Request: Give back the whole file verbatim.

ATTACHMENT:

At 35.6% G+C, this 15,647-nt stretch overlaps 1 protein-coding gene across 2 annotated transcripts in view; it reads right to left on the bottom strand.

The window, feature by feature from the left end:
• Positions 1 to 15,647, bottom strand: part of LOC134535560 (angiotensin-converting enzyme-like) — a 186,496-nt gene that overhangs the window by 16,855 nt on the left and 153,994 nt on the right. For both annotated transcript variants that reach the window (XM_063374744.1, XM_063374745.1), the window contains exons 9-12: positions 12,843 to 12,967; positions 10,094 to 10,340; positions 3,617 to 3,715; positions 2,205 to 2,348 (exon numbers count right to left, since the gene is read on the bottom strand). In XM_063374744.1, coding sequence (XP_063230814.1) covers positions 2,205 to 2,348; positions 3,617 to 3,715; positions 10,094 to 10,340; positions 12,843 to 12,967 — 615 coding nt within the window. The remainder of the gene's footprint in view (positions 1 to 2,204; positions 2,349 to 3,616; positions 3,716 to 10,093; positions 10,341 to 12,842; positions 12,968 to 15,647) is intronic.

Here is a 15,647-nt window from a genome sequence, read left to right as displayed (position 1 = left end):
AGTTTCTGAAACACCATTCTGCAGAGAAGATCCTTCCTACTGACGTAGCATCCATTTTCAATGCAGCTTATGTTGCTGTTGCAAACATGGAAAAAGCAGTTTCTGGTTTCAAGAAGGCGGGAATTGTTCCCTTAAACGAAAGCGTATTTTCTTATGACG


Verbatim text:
At 35.6% G+C, this 15,647-nt stretch overlaps 1 protein-coding gene across 2 annotated transcripts in view; it reads right to left on the bottom strand.

The window, feature by feature from the left end:
• Positions 1 to 15,647, bottom strand: part of LOC134535560 (angiotensin-converting enzyme-like) — a 186,496-nt gene that overhangs the window by 16,855 nt on the left and 153,994 nt on the right. For both annotated transcript variants that reach the window (XM_063374744.1, XM_063374745.1), the window contains exons 9-12: positions 12,843 to 12,967; positions 10,094 to 10,340; positions 3,617 to 3,715; positions 2,205 to 2,348 (exon numbers count right to left, since the gene is read on the bottom strand). In XM_063374744.1, coding sequence (XP_063230814.1) covers positions 2,205 to 2,348; positions 3,617 to 3,715; positions 10,094 to 10,340; positions 12,843 to 12,967 — 615 coding nt within the window. The remainder of the gene's footprint in view (positions 1 to 2,204; positions 2,349 to 3,616; positions 3,716 to 10,093; positions 10,341 to 12,842; positions 12,968 to 15,647) is intronic.

Here is a 15,647-nt window from a genome sequence, read left to right as displayed (position 1 = left end):
AGTTTCTGAAACACCATTCTGCAGAGAAGATCCTTCCTACTGACGTAGCATCCATTTTCAATGCAGCTTATGTTGCTGTTGCAAACATGGAAAAAGCAGTTTCTGGTTTCAAGAAGGCGGGAATTGTTCCCTTAAACGAAAGCGTATTTTCTTATGACG